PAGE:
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New Detroit coalition seeks "justice and fairness to reform law enforcement"

Sarah Cwiek
Michigan Radio

A new umbrella group says Michigan’s leaders need to hear their concerns about fairness in law enforcement.

The Coalition for Justice and Fairness to Reform Law Enforcement has come up with a list of priorities it wants state and local officials to address, members announced in Detroit Tuesday.

The coalition group formed in response to the recent deaths of Michael Brown, Eric Garner and other unarmed black men at the hands of police. The ensuing lack of criminal charges in those cases has sparked nationwide protests.

Rev. Wendell Anthony, head of the Detroit branch of the NAACP, said recent events show “America has a problem” with fairness in policing and the larger criminal justice system—particularly when it comes to the treatment of black men.

Anthony said the coalition—which also includes more than two-dozen other faith, civil rights and community groups--wants to “get out in front” of these issues in Metro Detroit, and any “civil disturbances” they might cause.

“No city in America can escape from, or believe that it is beyond such outrage or activity, particularly when injustice is prevailing,” Anthony said.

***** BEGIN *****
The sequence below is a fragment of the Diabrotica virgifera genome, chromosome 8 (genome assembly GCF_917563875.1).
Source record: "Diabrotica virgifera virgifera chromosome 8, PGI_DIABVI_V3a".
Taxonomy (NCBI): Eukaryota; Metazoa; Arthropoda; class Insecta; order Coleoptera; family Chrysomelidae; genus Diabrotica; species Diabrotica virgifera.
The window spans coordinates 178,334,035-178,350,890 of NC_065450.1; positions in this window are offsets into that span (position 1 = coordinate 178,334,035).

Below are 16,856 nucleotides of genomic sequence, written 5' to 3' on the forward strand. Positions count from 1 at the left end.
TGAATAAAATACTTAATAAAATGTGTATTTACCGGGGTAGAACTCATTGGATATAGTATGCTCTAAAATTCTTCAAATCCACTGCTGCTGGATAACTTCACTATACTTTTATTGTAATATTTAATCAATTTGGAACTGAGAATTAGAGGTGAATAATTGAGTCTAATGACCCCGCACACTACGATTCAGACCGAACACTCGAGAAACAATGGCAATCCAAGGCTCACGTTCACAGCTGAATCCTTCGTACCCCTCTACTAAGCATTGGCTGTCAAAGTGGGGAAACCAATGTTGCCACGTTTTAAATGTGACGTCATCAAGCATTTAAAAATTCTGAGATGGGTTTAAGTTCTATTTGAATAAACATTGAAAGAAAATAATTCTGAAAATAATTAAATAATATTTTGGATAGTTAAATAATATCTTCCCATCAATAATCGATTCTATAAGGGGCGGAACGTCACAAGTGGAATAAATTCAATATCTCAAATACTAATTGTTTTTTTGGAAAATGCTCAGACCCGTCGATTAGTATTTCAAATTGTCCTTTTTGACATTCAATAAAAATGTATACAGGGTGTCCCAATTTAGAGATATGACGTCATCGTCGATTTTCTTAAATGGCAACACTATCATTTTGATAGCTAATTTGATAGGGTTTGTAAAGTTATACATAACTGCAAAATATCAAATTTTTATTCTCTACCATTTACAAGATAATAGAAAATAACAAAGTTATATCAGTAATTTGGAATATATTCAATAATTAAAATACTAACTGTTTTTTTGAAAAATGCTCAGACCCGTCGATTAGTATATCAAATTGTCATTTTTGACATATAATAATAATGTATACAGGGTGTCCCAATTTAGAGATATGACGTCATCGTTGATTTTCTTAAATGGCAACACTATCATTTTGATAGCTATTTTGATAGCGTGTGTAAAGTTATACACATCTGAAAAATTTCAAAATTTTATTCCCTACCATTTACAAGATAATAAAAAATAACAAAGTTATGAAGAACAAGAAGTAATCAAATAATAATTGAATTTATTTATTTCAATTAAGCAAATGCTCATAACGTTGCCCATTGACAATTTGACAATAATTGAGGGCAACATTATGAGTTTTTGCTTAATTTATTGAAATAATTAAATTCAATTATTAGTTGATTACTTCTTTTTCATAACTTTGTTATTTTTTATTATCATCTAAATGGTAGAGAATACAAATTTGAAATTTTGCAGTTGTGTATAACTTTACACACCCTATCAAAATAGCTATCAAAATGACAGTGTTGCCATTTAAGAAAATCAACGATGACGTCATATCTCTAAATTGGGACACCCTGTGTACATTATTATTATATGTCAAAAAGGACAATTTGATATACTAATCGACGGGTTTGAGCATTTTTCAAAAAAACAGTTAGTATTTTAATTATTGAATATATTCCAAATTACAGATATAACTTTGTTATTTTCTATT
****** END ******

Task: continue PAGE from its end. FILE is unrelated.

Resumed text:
Coalition members want to know what plans and programs might already be in place to address these concerns. Citing recent directives from President Obama and US Attorney General Eric Holder, they're asking for strict limits on racial profiling in law enforcement.

Also on the group’s agenda: allowing Detroit to re-institute residency requirements for police officers, as well as more “educational training and cultural orientation” for those officers; mandatory use of body cameras to monitor police activities; better data collection on individual deaths at the hands of law enforcement; and the restoration of full power to Detroit’s elected Police Board of Commissioners (the board's current powers are limited as the result of an order issued by Detroit emergency manager Kevyn Orr).

Civilian oversight is a particular concern for Ron Scott, head of the Detroit Coalition Against Police Brutality. Scott and other coalition members want more limits on the increasing use of military tactics and equipment in policing.

“If you have a military institution, the fundamental basis of [our] constitution is that the people have to control that institution,” Scott said.

The NAACP’s Anthony says the coalition is in the process of setting up meetings with Detroit Mayor Mike Duggan’s and US Attorney Barbara McQuade’s offices, and will reach out to state officials for talks as well.

Michael Nabors, Pastor at Detroit’s New Cavalry Baptist Church, says Detroit and the nation need to deal with these issues in the context of larger questions about basic fairness and justice. “It’s not a black and white issue,” Nabors said. “It is a moral issue.”

Sarah Cwiek joined Michigan Public in October 2009. As our Detroit reporter, she is helping us expand our coverage of the economy, politics, and culture in and around the city of Detroit.
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